Now he’s answering the bell for another round, this time for a House seat. (We had heard he might.) Why would Bishop step down from the Senate to run for the House? Most people would rather be in the Senate than the House, given a choice. “He hates Guin. He just hates him,” a Montgomery insider responds to the Parlor.
Kay Ivey’s announcement today gives the Republicans five candidates vying for the nomination in the 2010 governor’s race: Robert Bentley, Bradley Byrne, Ivey, Tim James, and Roy Moore.
A GOP Senate insider had told the Parlor about eight weeks ago that a GOP state Senator was considering entering the race “in six to eight weeks.” This week the Senate insider confirmed that it was Charles Bishop who was considering the race, and that Bishop has decided to pass.
This leaves ADECA Director Bill Johnson as the only Republican known publicly to be still considering the race. Hard to picture him elbowing his way through that crowd into a run-off for the nomination, but then again the more crowded the field gets the easier it gets to imagine a scenario where someone unexpected makes it into a run-off.
The wild card on the Republican side looks to be Roy Moore. He will have a fervent core of support, and the unanswered question is whether that core has sustained its size to a degree that it can propel Moore into a runoff, or whether it has shrunk to the point that he will not be a major player. Moore is a polarizing figure in that I run across few people neutral on the idea of his candidacy. Given that, it’s hard for me to imagine a scenario where he could attract enough supporters in a run-off to claim the nomination.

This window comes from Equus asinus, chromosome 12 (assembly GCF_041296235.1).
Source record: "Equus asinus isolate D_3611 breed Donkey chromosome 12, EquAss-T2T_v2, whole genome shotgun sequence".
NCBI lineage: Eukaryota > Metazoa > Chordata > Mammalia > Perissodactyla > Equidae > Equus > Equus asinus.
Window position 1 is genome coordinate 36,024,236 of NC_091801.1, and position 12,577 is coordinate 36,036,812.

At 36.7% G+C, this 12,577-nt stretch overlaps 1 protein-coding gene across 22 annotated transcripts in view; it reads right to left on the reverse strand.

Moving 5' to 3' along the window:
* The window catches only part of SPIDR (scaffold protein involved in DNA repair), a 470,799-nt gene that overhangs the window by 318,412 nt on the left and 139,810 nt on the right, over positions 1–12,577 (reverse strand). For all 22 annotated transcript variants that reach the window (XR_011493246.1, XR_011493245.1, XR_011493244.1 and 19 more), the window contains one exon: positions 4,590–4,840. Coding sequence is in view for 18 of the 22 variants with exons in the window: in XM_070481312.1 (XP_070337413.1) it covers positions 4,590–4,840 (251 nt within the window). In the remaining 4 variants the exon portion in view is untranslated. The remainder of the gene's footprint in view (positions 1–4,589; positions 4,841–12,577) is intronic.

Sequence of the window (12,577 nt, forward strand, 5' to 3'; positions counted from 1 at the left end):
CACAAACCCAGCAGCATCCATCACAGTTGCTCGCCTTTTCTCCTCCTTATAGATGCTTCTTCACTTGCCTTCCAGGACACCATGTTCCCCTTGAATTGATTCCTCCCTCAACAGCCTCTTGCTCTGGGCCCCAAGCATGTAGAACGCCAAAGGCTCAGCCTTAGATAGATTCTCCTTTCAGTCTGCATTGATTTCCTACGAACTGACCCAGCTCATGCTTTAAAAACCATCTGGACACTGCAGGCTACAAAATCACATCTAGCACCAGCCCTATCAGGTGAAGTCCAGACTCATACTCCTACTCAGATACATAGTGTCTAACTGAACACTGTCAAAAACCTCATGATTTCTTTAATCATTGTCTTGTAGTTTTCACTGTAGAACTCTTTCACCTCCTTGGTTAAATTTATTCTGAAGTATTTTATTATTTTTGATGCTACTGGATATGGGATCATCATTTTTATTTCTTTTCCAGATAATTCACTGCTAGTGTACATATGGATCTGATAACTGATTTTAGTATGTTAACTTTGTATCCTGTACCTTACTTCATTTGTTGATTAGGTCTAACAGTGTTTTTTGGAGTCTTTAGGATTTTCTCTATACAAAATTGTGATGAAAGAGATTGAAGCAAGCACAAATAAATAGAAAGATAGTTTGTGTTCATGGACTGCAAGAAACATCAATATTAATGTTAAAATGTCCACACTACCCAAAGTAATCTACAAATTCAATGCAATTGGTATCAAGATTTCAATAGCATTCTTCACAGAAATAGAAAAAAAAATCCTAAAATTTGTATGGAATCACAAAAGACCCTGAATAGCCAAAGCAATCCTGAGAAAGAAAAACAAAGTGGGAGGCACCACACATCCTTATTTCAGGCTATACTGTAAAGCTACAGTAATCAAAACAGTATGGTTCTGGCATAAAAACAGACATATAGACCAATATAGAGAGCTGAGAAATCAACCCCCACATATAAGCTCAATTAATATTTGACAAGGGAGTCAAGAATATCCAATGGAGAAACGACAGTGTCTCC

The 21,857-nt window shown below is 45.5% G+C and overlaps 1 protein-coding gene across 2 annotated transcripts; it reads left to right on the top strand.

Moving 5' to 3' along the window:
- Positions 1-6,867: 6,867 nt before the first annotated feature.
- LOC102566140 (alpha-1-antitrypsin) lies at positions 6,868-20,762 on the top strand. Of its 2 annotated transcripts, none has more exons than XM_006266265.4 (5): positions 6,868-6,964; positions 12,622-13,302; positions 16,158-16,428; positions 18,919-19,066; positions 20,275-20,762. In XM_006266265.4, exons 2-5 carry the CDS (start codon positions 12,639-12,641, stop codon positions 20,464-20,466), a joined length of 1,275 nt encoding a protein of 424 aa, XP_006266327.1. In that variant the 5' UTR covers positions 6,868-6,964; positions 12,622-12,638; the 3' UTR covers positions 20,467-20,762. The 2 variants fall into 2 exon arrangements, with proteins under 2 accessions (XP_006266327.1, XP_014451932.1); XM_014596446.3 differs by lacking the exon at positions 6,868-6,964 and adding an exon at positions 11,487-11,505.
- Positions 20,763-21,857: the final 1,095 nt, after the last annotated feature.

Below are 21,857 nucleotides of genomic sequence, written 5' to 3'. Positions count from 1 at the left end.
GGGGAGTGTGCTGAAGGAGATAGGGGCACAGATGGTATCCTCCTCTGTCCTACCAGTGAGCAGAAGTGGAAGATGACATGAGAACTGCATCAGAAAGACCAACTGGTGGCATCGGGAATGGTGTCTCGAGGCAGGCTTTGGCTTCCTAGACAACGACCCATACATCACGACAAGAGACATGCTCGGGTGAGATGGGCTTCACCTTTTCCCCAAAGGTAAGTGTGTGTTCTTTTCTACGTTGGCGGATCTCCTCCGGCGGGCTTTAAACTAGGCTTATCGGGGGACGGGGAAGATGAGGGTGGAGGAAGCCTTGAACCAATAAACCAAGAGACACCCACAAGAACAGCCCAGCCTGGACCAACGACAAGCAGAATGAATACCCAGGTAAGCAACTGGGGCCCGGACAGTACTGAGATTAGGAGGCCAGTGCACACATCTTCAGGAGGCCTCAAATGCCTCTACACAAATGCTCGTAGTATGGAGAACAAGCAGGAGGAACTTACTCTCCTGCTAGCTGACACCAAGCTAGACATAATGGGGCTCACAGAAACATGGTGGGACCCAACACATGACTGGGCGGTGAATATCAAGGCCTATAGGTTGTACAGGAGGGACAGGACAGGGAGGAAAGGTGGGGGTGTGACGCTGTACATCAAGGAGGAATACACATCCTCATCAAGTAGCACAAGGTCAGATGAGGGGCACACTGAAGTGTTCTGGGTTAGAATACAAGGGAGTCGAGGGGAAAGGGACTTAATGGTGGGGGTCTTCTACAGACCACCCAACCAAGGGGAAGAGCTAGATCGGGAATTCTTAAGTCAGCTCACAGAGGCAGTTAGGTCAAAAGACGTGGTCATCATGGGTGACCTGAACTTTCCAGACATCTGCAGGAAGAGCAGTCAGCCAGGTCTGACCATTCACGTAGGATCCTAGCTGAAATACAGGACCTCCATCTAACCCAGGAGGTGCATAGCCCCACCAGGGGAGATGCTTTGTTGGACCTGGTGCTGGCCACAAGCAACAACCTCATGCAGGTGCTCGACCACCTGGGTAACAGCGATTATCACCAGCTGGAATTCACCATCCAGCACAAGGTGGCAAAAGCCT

On the Democratic side, I tip my hat to Sue Bell Cobb who has played her cards so close to the vest that we are only left to guess as to her intentions. But since we can only guess, I will: I have never thought it made any sense for her to enter the race, and so I still suppose that ultimately she won’t. One reader with some familiarity with the situation tells me that she has not confided her intentions to staff members. That’s a smart move for stemming leaks, but not good for reassuring staff members who, according to one email I received, “haven’t had a good night’s sleep since her name was first announced.”
Politico.com today has an article today on the Anybody But Artur Davis (ABAD) contingent of Democrats:
Alabama Democratic Conference Chairman Joe Reed and Alabama Education Association Executive Secretary Paul Hubbert confirmed to POLITICO this week that they had been holding meetings with potential Democratic primary challengers to Davis, a four-term congressman who is widely regarded as the leading contender for his party’s nomination.
To say that Reed and Hubbert, two Montgomery-based power brokers who have dominated the state’s political scene for decades, have little love lost for Davis would be something of an understatement. The 41-year-old Birmingham congressman has made a habit of attacking the state’s political establishment, which puts his campaign squarely at odds with not only the current Republican administration but also two of the most powerful Democrats in Alabama.